For overseas entities that fall under the extraterritorial reach of the new law, the PIPL further requires the entity to establish a “dedicated entity” or appoint a “representative” in China to be responsible for handling personal information protection matters. This could mean that overseas business operators who target the China market, or otherwise analyze or assess the behavior of individuals in China, will need to set up offices or appoint representatives in China, as well as comply with China’s massive data regulatory requirements.
For overseas businesses whose business operation may not be designed for the China market nor to track behaviors of individuals in China, the PIPL also empowers the Chinese authorities to “blacklist” the operators, so long as they are deemed to have harmed China’s national security, public interest, or the legal rights and interests of Chinese citizens. Inclusion on the list makes it unlawful for the listed entities to receive Chinese personal information. The CAC is responsible for creating and maintaining the prohibited list.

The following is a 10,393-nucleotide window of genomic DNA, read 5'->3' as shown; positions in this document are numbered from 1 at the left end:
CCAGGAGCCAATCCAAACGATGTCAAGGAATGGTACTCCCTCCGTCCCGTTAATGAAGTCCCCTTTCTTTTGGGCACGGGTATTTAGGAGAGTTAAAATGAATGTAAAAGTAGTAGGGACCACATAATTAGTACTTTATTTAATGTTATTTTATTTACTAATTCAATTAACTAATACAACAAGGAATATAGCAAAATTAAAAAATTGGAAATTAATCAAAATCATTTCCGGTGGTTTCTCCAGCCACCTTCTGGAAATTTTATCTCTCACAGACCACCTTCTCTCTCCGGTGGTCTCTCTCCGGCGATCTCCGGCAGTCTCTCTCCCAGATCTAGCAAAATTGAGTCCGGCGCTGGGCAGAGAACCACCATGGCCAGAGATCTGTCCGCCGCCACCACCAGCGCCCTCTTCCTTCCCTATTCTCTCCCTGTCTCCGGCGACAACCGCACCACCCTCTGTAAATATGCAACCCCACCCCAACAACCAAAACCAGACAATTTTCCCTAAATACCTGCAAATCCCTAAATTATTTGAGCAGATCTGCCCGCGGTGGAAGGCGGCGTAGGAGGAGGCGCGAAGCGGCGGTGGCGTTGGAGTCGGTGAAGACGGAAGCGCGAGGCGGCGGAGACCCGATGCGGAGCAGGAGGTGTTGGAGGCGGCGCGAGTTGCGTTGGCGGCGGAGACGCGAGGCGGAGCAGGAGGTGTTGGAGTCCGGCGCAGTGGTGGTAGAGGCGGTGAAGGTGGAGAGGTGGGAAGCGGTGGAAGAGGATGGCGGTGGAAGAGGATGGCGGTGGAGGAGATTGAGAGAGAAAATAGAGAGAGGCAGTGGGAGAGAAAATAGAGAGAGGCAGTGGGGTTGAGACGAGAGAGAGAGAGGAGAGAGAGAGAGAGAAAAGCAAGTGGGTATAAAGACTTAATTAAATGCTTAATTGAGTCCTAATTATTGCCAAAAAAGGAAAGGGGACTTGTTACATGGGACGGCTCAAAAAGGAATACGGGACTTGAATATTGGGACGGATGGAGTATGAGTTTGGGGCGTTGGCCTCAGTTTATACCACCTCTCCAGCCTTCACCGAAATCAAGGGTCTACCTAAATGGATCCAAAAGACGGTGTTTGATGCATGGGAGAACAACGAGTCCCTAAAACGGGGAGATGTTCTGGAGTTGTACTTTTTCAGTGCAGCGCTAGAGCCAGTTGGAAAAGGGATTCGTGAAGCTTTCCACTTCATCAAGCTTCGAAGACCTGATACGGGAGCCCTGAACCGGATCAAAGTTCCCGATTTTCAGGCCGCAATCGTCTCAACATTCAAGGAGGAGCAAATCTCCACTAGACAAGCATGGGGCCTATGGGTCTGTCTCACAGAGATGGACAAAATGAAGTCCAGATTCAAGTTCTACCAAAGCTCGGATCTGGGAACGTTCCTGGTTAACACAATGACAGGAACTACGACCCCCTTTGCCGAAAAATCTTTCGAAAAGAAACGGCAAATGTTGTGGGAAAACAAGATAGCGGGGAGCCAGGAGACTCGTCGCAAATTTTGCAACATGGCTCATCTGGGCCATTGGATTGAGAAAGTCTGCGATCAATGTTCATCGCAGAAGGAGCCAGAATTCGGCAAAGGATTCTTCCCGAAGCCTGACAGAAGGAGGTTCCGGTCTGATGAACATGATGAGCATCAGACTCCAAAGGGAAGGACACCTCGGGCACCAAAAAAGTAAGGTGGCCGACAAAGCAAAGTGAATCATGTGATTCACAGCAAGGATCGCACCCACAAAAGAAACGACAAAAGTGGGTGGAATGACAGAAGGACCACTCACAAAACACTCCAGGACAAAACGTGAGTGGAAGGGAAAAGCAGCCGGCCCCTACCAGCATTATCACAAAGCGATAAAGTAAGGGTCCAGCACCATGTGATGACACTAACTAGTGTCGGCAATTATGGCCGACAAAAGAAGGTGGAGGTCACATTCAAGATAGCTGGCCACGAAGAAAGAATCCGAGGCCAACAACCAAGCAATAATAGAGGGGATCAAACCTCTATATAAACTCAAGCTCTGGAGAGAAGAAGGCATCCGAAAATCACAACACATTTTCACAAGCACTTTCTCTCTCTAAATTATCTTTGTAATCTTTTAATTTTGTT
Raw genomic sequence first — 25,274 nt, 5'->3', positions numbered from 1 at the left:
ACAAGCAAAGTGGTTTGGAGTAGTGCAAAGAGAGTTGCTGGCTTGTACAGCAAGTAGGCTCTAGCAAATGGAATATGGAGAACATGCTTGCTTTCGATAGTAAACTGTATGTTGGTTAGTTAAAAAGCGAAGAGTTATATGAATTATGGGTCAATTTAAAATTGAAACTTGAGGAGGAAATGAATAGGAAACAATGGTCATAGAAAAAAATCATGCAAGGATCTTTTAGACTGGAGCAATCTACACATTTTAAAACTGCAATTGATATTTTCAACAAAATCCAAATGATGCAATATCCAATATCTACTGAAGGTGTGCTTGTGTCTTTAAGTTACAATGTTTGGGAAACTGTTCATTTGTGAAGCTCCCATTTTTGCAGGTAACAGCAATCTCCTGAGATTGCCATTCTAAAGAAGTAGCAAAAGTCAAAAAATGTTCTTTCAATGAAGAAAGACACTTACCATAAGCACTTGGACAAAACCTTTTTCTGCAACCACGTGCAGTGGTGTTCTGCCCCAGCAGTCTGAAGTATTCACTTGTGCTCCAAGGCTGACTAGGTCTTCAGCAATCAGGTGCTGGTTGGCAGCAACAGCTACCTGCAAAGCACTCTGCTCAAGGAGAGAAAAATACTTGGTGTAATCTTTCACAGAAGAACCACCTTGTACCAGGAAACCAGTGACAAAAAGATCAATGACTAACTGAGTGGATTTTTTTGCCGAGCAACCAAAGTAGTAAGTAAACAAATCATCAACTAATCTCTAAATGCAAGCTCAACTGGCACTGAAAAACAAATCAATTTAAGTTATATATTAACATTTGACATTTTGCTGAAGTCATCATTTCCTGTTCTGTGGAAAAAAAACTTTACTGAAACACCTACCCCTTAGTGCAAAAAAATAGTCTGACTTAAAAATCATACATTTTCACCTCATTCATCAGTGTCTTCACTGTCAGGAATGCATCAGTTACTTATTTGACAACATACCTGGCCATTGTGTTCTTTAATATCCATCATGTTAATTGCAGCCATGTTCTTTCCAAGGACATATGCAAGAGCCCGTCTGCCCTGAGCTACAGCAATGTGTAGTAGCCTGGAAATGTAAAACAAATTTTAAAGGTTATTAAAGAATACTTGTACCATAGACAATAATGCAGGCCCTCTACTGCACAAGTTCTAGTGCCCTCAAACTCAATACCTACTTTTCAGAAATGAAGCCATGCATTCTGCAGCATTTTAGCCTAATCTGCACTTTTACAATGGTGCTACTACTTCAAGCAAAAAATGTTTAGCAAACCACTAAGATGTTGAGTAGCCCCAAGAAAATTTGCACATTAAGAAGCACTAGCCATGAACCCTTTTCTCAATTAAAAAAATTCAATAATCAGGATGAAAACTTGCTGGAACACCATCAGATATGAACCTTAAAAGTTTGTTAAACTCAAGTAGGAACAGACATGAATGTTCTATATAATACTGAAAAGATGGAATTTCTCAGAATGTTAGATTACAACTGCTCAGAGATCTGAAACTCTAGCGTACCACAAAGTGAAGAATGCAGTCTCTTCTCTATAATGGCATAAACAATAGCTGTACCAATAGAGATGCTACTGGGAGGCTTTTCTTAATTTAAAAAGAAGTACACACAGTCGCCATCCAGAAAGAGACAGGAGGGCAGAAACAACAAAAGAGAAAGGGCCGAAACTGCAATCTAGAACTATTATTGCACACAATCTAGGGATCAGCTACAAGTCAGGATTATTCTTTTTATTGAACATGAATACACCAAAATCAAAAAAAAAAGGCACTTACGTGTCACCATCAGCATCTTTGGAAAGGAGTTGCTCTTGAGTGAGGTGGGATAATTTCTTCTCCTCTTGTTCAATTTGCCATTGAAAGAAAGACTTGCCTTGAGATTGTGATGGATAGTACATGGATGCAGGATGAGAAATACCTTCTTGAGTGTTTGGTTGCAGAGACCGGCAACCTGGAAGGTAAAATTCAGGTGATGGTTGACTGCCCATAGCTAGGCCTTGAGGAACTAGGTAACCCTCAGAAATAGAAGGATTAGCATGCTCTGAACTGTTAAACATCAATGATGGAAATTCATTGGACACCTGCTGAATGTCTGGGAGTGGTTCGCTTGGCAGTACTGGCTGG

It is worth noting that the PIPL in its last round of the legislative process changed the obligations of those entities that are further entrusted by data processors with processing activities of personal information. Rather than require such entities to meet the same obligations as those that entrusted them for the processing activities, these entities being entrusted instead must (i) take necessary measures to ensure the security of the personal information processed, and (ii) assist those data processors that entrust the entities in fulfilling the data processors’ obligations specified in the PIPL. This arguably could mitigate the burden of oversight for offshore data processors, and such entities can argue that if they are entrusted by other entities to process Chinese personal information, their compliance roles should only ancillary under the PIPL.
Restrictions on Cross-Border Transfer and Implications to International Compliance